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#29
Archimedes principles apply. You are going to need a shedload of buoyancy devices/airbags/oildrums to match the water already in the hull.
I'd guess a load of rally big inner tubes + a compressor would be a fun & maybe dangerous way to spend the day raising a sunken boat ?
 

WALT

War Hero
#30
Civvy Scum's facecious post got me thinking.......

Do you know the theory on draining a partially flooded sailing dinghy? As long as it's capable of making headway, the two bungs in the stern are opened and (most) of the water flows out.

If the boat is still partially bouyant and you have something with enough grunt to tow it, opening a couple of holes in the stern may do it.

However, this only a theory, and I refuse to be held responsible for the outcome.
 
#33
Civvy Scum's facecious post got me thinking.......

Do you know the theory on draining a partially flooded sailing dinghy? As long as it's capable of making headway, the two bungs in the stern are opened and (most) of the water flows out.

If the boat is still partially bouyant and you have something with enough grunt to tow it, opening a couple of holes in the stern may do it.

However, this only a theory, and I refuse to be held responsible for the outcome.
My bold.
Aye. Pull bung, insert blade at an angle so forward motion means the blade pushes the water from entering boat while water already in drains. We used to do it a lot and it does work. I think that boat might need something powerful to drag it at enough speed. I don't see a quick and easy solution beyond a crane. :cool:
 
#36
I'd start by getting everyone involved in the event to drink heavily. At some point someone will say 'hold my pint' and from there you are quids in by sending the footage of the ensuing incident to various shit TV shows, that'll pay for recovery of whatever is left
 

Joshua Slocum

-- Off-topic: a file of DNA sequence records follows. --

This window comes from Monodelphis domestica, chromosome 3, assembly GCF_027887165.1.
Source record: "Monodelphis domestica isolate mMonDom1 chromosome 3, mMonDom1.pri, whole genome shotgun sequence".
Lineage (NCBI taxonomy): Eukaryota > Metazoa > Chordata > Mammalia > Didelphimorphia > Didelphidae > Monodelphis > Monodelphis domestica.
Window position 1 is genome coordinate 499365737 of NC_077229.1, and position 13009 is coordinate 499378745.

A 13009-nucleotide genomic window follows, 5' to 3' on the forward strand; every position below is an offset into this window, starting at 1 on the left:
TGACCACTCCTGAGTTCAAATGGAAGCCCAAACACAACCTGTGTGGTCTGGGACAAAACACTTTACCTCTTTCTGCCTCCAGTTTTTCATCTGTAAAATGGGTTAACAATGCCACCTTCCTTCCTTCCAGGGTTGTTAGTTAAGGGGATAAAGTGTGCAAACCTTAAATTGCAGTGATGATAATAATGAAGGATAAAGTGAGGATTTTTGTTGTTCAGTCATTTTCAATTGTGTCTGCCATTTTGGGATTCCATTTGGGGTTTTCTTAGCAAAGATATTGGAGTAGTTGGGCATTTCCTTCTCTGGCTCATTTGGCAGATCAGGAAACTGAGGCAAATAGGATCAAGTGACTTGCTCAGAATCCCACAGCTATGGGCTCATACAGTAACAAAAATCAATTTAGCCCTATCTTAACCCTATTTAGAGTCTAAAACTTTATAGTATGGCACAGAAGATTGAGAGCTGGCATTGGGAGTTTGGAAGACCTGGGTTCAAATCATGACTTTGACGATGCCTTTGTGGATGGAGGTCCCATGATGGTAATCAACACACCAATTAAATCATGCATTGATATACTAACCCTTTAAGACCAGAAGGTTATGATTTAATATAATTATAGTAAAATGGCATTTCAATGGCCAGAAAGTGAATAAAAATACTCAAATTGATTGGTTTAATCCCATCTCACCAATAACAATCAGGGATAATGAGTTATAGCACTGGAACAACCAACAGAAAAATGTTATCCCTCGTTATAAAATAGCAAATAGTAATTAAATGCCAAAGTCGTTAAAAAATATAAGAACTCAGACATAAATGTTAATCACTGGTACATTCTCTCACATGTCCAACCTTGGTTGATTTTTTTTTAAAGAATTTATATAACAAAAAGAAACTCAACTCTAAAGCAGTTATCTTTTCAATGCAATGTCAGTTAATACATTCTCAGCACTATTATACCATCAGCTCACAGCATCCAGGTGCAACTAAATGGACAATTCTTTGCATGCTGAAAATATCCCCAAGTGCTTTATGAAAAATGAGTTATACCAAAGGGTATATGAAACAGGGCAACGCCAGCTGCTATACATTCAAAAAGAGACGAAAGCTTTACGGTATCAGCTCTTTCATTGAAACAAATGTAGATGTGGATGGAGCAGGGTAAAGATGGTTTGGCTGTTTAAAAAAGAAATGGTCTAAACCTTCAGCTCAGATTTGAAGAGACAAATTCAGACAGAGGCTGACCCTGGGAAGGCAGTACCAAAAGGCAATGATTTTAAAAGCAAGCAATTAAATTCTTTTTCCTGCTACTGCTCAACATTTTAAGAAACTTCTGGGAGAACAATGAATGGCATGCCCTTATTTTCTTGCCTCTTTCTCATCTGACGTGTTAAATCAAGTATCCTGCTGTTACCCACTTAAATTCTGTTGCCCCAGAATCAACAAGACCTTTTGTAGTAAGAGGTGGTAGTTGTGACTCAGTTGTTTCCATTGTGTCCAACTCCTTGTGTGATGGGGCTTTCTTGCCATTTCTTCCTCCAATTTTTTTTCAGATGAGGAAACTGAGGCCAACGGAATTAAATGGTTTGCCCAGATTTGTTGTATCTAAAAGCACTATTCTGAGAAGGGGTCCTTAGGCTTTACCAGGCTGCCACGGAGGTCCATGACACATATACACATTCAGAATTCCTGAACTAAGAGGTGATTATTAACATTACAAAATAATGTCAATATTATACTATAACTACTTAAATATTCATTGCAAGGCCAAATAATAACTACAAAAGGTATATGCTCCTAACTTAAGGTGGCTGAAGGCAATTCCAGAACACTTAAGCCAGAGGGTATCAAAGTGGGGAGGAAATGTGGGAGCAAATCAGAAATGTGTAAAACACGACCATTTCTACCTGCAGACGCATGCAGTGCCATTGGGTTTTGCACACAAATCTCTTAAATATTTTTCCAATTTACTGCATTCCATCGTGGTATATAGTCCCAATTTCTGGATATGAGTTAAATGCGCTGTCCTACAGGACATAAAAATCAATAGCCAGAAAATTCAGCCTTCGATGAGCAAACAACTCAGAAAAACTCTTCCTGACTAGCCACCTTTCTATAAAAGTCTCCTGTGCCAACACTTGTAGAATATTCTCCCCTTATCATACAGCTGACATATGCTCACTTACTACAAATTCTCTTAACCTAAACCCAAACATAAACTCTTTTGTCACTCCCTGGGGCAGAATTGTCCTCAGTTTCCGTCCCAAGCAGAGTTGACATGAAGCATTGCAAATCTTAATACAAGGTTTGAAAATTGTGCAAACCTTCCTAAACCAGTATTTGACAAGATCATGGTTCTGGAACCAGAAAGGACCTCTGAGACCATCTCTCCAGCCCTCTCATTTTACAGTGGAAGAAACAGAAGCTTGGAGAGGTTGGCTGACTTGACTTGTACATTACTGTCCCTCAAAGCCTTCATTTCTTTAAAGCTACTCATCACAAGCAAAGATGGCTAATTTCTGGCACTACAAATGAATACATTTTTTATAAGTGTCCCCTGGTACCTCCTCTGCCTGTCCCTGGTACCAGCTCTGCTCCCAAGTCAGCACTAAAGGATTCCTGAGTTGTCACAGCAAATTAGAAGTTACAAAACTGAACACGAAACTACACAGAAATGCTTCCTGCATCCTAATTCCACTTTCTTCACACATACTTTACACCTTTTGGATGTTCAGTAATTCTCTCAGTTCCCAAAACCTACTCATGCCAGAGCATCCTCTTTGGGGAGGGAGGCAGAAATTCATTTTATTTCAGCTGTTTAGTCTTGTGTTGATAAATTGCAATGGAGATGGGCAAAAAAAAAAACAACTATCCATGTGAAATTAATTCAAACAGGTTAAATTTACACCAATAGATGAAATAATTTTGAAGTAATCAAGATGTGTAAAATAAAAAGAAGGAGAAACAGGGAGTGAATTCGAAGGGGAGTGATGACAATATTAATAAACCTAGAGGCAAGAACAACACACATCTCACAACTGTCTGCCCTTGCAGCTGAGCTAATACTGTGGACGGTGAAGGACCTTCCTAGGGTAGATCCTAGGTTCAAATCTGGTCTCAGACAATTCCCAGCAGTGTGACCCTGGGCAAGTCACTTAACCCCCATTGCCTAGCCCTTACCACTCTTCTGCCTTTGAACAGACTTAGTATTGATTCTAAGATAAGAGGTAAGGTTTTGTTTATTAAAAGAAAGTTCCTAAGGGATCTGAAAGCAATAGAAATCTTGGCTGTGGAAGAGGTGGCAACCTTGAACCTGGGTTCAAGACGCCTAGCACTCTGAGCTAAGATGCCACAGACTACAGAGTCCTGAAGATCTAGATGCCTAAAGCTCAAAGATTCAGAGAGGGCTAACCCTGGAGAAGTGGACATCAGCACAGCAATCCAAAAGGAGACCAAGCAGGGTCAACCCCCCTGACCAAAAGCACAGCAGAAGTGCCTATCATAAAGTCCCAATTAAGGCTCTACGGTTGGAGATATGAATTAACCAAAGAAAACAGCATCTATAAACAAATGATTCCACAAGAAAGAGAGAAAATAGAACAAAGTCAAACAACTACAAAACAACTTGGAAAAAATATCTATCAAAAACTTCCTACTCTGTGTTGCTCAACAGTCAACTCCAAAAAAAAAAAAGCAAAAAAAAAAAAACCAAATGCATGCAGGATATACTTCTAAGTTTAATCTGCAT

LE
Book Reviewer
#37
One of our canal society's boats decided to partially immerse itself and was lying similar to the picture in #11 - i.e stern down, bow up.

One of our members made some temporary gunwhales to fit round the parts of the boat that was submerged - the top of the temporary gunwhales have to be above the water when they are fitted . The weighted tarpaulin was draped over the outside of the temporary gunwhales - the idea being that as the water was pumped out of the boat, the external water pressure would press the tarpaulin against the side of the boat providing a seal to reduce the rate of water flowing back into the boat. We used two pumps - one was a petrol driven 3" pump, the other was a 2" submersible pump powered by a 110v generator.

Progress was slow at first as the seal wasn't perfect but eventually most of the leaking points were sorted sufficient enough for more water being pumped out than was finding its way in.

Even when we had got a lot of water out, the boat still wouldn't rise; the problem was the suction of the mud/silt the boat was sitting in. Continual pumping and a lot of rocking the boat suddenly released the suction and the boat popped up to the surface. We carried on pumping the water out of every nook and cranny. All told, it took the best part of seven hours. It was damn sight cheaper than calling in specialist river rescue organisations.

That was the easy part. As the engine and electrics had been submerged, recovery back to working order took a considerable period of time.

Good luck, it can be done!!
rather like a swimming sherman tank
thats a good idea
 

Joshua Slocum

LE
Book Reviewer
#38
Stick it on eBay - buyer collect - some gullible twat will think they have the bargain of a lifetime and spend a load getting it professionally recovered. Job jobbed
or freecycle, some of the jubbers on there will take anything away, we shifted a rotten old caravan that had been spoling the area for a long while, the owner was away in hospital for 3 weeks anyway and didnt notice when he got back
 
#39
A few years ago when we were doing some dive training at a local harbour, we had a boat owner come and ask if we could put a couple of strops round the hull of his sunk boat. It was a small fishing boat that had sunk during a recent storm. The hull was on the bottom and the roof was about a metre below the surface.
We got in and placing the bow strop was easy enough but we had to dig under the stern to get the other strop fed through.
Once done they slowly lifted it with a crane. Came up easy enough with a bit of patience and letting the water drain.
I have a pic but there seems to be an issue uploading them at the mo.
 
#40
Are there locks on the river? If yes, slip some local lads £100 to open all of the gates. The subsequent temporary absence of river will assist in access to the rear of the craft.
Sort of, not raising the boat but lowering the water.